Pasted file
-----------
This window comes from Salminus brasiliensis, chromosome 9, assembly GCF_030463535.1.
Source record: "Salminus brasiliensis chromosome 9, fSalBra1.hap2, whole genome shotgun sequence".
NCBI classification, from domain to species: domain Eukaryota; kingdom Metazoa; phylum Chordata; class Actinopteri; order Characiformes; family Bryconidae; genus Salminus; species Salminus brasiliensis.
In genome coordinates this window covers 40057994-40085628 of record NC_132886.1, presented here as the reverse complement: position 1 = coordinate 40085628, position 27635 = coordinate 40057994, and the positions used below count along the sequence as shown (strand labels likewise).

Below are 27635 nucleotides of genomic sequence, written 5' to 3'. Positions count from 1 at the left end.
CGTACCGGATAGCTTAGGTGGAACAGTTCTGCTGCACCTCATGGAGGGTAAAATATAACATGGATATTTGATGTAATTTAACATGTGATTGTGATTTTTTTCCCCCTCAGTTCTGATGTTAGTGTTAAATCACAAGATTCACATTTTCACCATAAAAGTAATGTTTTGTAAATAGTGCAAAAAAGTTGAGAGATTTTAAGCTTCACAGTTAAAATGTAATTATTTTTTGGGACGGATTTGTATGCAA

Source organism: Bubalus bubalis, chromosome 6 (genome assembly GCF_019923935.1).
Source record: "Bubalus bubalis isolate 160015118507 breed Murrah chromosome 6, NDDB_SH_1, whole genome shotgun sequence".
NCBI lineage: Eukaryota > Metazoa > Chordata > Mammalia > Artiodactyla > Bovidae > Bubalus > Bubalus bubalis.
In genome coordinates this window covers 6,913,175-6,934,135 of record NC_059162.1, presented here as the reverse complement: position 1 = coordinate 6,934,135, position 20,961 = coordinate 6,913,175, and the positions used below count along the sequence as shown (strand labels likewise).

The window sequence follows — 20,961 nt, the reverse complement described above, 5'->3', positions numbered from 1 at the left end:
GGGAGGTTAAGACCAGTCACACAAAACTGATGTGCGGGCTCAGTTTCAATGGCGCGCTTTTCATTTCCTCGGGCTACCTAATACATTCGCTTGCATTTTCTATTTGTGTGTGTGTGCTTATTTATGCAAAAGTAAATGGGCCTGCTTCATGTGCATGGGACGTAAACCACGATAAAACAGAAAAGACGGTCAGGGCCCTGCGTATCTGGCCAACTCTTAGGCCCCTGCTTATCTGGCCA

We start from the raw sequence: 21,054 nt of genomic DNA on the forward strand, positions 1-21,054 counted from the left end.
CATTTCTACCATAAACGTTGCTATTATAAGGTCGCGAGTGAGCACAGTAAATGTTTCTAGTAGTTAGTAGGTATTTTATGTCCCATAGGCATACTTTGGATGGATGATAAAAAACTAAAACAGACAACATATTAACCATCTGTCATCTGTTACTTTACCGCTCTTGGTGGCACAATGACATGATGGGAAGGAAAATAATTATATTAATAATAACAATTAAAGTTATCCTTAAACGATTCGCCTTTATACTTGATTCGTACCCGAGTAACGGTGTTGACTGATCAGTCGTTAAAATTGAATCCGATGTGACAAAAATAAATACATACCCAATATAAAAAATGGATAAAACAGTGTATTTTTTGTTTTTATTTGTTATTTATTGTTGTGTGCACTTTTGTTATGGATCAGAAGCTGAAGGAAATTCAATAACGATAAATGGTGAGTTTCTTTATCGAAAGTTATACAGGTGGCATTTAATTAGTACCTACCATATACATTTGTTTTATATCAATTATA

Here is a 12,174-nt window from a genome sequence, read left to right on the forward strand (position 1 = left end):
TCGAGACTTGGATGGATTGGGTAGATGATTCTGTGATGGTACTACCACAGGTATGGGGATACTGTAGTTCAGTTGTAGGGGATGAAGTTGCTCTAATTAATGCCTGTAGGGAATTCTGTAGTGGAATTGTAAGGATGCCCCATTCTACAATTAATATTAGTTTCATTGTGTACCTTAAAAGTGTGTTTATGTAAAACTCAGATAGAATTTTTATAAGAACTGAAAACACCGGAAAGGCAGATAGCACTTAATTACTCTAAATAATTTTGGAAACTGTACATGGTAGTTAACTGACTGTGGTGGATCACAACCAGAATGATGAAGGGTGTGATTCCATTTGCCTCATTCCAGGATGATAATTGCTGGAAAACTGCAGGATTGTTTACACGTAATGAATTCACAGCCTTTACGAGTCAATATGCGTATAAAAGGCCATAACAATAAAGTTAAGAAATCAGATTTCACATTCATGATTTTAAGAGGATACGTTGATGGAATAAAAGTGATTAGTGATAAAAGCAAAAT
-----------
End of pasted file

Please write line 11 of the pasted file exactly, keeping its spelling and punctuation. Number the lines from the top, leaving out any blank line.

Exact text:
The window sequence follows — 20,961 nt, the reverse complement described above, 5'->3', positions numbered from 1 at the left end: